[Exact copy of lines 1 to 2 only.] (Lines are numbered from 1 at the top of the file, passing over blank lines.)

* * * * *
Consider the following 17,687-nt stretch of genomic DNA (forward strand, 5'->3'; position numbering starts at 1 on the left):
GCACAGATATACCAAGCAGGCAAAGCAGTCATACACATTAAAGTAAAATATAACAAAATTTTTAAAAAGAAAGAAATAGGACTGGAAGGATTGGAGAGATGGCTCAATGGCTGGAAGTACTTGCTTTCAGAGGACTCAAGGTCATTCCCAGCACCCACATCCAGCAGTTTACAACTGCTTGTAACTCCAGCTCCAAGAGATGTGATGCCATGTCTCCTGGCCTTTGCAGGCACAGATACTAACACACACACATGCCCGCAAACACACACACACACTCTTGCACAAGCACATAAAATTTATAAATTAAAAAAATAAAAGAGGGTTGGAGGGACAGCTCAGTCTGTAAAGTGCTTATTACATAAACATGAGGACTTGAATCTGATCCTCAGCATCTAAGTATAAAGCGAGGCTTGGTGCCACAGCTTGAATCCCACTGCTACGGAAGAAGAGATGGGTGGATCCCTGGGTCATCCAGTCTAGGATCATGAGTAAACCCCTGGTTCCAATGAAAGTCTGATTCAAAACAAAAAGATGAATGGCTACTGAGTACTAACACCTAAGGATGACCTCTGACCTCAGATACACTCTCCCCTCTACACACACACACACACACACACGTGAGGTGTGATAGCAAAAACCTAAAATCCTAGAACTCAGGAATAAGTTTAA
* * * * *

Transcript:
Consider the following 17,687-nt stretch of genomic DNA (forward strand, 5'->3'; position numbering starts at 1 on the left):
GCACAGATATACCAAGCAGGCAAAGCAGTCATACACATTAAAGTAAAATATAACAAAATTTTTAAAAAGAAAGAAATAGGACTGGAAGGATTGGAGAGATGGCTCAATGGCTGGAAGTACTTGCTTTCAGAGGACTCAAGGTCATTCCCAGCACCCACATCCAGCAGTTTACAACTGCTTGTAACTCCAGCTCCAAGAGATGTGATGCCATGTCTCCTGGCCTTTGCAGGCACAGATACTAACACACACACATGCCCGCAAACACACACACACACTCTTGCACAAGCACATAAAATTTATAAATTAAAAAAATAAAAGAGGGTTGGAGGGACAGCTCAGTCTGTAAAGTGCTTATTACATAAACATGAGGACTTGAATCTGATCCTCAGCATCTAAGTATAAAGCGAGGCTTGGTGCCACAGCTTGAATCCCACTGCTACGGAAGAAGAGATGGGTGGATCCCTGGGTCATCCAGTCTAGGATCATGAGTAAACCCCTGGTTCCAATGAAAGTCTGATTCAAAACAAAAAGATGAATGGCTACTGAGTACTAACACCTAAGGATGACCTCTGACCTCAGATACACTCTCCCCTCTACACACACACACACACACACACGTGAGGTGTGATAGCAAAAACCTAAAATCCTAGAACTCAGGAATAAGTTTAA